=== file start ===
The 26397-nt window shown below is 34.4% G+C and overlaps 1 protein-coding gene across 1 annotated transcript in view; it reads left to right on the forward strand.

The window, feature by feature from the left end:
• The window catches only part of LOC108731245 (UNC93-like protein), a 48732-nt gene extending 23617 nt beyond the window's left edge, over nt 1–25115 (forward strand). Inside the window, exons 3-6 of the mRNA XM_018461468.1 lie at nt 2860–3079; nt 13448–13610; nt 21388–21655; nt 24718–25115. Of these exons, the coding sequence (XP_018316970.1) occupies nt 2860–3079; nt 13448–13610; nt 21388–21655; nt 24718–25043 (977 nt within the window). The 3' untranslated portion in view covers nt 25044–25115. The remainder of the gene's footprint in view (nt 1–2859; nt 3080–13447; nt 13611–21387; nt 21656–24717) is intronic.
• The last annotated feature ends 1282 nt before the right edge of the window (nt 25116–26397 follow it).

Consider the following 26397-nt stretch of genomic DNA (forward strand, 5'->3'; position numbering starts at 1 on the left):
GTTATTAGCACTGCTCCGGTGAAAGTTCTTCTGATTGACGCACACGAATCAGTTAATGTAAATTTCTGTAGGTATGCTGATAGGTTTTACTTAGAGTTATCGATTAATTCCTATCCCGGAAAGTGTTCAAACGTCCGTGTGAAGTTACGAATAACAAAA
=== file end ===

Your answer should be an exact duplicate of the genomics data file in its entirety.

The 26397-nt window shown below is 34.4% G+C and overlaps 1 protein-coding gene across 1 annotated transcript in view; it reads left to right on the forward strand.

The window, feature by feature from the left end:
• The window catches only part of LOC108731245 (UNC93-like protein), a 48732-nt gene extending 23617 nt beyond the window's left edge, over nt 1–25115 (forward strand). Inside the window, exons 3-6 of the mRNA XM_018461468.1 lie at nt 2860–3079; nt 13448–13610; nt 21388–21655; nt 24718–25115. Of these exons, the coding sequence (XP_018316970.1) occupies nt 2860–3079; nt 13448–13610; nt 21388–21655; nt 24718–25043 (977 nt within the window). The 3' untranslated portion in view covers nt 25044–25115. The remainder of the gene's footprint in view (nt 1–2859; nt 3080–13447; nt 13611–21387; nt 21656–24717) is intronic.
• The last annotated feature ends 1282 nt before the right edge of the window (nt 25116–26397 follow it).

Consider the following 26397-nt stretch of genomic DNA (forward strand, 5'->3'; position numbering starts at 1 on the left):
GTTATTAGCACTGCTCCGGTGAAAGTTCTTCTGATTGACGCACACGAATCAGTTAATGTAAATTTCTGTAGGTATGCTGATAGGTTTTACTTAGAGTTATCGATTAATTCCTATCCCGGAAAGTGTTCAAACGTCCGTGTGAAGTTACGAATAACAAAA